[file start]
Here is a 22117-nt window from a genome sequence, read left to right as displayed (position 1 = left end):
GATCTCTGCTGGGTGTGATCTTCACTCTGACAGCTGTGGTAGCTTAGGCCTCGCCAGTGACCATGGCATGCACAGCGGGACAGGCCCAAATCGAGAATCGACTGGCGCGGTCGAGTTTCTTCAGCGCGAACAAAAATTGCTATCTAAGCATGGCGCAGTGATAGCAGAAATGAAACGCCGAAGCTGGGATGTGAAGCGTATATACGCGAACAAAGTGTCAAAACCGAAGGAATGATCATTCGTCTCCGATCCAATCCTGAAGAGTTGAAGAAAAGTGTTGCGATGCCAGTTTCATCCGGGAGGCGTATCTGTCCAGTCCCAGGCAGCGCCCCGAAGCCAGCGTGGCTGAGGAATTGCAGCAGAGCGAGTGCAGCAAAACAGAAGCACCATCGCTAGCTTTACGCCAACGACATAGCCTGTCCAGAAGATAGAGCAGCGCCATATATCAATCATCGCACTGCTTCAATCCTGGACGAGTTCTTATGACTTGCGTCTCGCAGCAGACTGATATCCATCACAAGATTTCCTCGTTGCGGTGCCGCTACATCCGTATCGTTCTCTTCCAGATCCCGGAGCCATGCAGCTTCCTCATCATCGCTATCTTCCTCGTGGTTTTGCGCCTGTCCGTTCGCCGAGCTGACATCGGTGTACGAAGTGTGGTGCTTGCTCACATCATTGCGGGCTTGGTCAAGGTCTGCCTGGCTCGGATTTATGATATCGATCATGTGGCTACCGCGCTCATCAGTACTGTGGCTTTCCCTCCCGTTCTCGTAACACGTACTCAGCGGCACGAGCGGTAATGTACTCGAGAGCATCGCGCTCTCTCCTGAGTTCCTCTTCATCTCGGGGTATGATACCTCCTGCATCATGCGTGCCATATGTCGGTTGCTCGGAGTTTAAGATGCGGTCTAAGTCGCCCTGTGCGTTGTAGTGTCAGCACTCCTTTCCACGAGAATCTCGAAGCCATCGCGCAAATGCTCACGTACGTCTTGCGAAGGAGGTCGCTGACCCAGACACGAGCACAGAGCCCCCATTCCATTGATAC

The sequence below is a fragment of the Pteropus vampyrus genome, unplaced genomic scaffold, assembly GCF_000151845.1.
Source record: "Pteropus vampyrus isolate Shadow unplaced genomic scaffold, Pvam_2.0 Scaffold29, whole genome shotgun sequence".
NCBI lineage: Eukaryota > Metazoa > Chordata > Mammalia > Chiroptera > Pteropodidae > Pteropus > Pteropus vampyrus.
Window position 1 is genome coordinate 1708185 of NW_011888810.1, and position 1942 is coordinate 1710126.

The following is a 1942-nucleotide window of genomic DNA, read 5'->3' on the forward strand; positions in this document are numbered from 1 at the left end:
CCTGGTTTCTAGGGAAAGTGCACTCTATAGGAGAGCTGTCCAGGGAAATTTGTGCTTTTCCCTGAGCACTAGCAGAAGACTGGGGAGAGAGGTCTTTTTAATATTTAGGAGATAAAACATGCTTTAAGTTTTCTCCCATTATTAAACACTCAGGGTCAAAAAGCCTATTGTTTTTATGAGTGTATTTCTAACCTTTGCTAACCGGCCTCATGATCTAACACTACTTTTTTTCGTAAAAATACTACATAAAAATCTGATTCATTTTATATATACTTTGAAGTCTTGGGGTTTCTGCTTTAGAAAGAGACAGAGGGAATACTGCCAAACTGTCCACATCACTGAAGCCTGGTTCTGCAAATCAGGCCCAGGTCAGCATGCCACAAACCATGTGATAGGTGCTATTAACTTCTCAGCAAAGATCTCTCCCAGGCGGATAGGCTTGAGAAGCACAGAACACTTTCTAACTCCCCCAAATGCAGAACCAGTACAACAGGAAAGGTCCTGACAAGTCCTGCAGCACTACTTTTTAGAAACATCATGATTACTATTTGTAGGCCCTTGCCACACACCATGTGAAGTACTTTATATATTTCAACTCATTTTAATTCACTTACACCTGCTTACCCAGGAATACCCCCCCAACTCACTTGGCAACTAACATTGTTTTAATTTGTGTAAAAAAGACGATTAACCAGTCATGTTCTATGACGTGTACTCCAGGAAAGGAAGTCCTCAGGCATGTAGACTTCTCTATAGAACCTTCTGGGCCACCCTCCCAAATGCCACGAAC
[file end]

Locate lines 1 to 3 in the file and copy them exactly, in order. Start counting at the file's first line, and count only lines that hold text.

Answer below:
Here is a 22117-nt window from a genome sequence, read left to right as displayed (position 1 = left end):
GATCTCTGCTGGGTGTGATCTTCACTCTGACAGCTGTGGTAGCTTAGGCCTCGCCAGTGACCATGGCATGCACAGCGGGACAGGCCCAAATCGAGAATCGACTGGCGCGGTCGAGTTTCTTCAGCGCGAACAAAAATTGCTATCTAAGCATGGCGCAGTGATAGCAGAAATGAAACGCCGAAGCTGGGATGTGAAGCGTATATACGCGAACAAAGTGTCAAAACCGAAGGAATGATCATTCGTCTCCGATCCAATCCTGAAGAGTTGAAGAAAAGTGTTGCGATGCCAGTTTCATCCGGGAGGCGTATCTGTCCAGTCCCAGGCAGCGCCCCGAAGCCAGCGTGGCTGAGGAATTGCAGCAGAGCGAGTGCAGCAAAACAGAAGCACCATCGCTAGCTTTACGCCAACGACATAGCCTGTCCAGAAGATAGAGCAGCGCCATATATCAATCATCGCACTGCTTCAATCCTGGACGAGTTCTTATGACTTGCGTCTCGCAGCAGACTGATATCCATCACAAGATTTCCTCGTTGCGGTGCCGCTACATCCGTATCGTTCTCTTCCAGATCCCGGAGCCATGCAGCTTCCTCATCATCGCTATCTTCCTCGTGGTTTTGCGCCTGTCCGTTCGCCGAGCTGACATCGGTGTACGAAGTGTGGTGCTTGCTCACATCATTGCGGGCTTGGTCAAGGTCTGCCTGGCTCGGATTTATGATATCGATCATGTGGCTACCGCGCTCATCAGTACTGTGGCTTTCCCTCCCGTTCTCGTAACACGTACTCAGCGGCACGAGCGGTAATGTACTCGAGAGCATCGCGCTCTCTCCTGAGTTCCTCTTCATCTCGGGGTATGATACCTCCTGCATCATGCGTGCCATATGTCGGTTGCTCGGAGTTTAAGATGCGGTCTAAGTCGCCCTGTGCGTTGTAGTGTCAGCACTCCTTTCCACGAGAATCTCGAAGCCATCGCGCAAATGCTCACGTACGTCTTGCGAAGGAGGTCGCTGACCCAGACACGAGCACAGAGCCCCCATTCCATTGATAC

The sequence below is a fragment of the Pteropus vampyrus genome, unplaced genomic scaffold, assembly GCF_000151845.1.